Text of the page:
Nanographenes, or extended polycyclic aromatic hydrocarbons, have been attracting increasing attention owing to their widespread applications in organic electronics. However, the atomically precise fabrication of nanographenes has thus far been achieved only through synthetic organic chemistry. Polycyclic aromatic hydrocarbons (PAHs) are popular research subjects due to their high stability, rigid planar structure, and characteristic optical spectra. The recent discovery of graphene, which can be regarded as giant PAH, has further stimulated research interest in this area. Chemists working with nanographene and heterocyclic analogs thereof have chosen it as their preferred tool for the assembly of large and complex architectures. The Scholl reaction has maintained significant relevance in contemporary organic synthesis with many advances in recent years and now ranks among the most useful C-C bond-forming processes for the generation of the π-conjugated frameworks of nanographene or their heterocyclic analogs. A broad range of oxidants and Lewis acids have found use in Scholl-type processes, including Cu(OTf)2/AlCl3, FeCl3, MoCl5, PIFA/BF3-Et2O, and DDQ, in combination with Brønsted or Lewis acids, and the surface-mediated reaction has found especially wide applications in PAH synthesis. Undoubtedly, the utility of the Scholl reaction is supreme in the construction of nanographene and their heterocyclic analogues. The detailed analysis of the progress achieved in this field reveals that many groups have contributed by pushing the boundary of structural possibilities, expanding into surface-assisted cyclodehydrogenation and developing new reagents. In this review, we highlight and discuss the recent modifications in the Scholl reaction for nanographene synthesis using numerous oxidant systems. In addition, the merits or demerits of each oxidative reagent is described herein.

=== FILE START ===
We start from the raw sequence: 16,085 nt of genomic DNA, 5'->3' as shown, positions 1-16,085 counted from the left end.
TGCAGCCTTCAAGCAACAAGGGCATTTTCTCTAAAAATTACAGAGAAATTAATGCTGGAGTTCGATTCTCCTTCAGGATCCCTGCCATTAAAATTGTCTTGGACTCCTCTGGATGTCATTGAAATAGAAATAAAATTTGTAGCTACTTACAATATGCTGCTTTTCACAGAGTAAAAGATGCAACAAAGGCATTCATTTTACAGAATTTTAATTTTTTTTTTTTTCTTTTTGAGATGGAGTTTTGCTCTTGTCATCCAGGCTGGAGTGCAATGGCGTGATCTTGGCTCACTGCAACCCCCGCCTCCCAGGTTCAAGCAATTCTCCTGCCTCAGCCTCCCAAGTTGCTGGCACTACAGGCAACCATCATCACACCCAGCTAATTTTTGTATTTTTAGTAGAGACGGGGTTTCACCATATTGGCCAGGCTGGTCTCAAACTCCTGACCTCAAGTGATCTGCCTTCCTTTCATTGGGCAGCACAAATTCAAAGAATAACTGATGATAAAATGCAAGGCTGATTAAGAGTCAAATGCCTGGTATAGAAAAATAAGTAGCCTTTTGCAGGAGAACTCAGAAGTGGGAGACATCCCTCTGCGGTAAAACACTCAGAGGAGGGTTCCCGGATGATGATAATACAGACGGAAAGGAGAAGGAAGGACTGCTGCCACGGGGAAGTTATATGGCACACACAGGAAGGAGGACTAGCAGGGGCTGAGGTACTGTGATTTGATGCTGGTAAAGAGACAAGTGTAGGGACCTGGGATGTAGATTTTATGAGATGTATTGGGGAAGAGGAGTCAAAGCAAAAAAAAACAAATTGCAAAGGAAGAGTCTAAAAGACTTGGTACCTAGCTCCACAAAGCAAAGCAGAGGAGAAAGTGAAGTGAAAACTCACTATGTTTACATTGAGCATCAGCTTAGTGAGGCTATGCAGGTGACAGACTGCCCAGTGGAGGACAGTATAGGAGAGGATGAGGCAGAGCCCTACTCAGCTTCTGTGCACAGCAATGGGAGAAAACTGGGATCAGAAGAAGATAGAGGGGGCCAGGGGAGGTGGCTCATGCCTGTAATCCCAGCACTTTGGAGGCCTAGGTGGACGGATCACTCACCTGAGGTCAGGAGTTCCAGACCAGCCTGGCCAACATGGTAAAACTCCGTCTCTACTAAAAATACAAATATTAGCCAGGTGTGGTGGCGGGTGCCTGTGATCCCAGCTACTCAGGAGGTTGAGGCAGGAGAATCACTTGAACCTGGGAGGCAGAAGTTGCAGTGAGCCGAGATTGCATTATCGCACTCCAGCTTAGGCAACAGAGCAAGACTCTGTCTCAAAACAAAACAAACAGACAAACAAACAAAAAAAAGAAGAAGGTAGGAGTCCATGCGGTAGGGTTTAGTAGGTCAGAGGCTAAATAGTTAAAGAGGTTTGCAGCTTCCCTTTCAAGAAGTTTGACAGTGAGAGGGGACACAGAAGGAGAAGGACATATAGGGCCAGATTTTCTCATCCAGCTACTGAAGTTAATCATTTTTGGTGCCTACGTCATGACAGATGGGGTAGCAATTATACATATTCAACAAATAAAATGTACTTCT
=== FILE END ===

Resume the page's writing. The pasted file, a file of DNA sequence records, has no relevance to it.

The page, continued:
ASJC Scopus subject areas
- Chemical Engineering(all)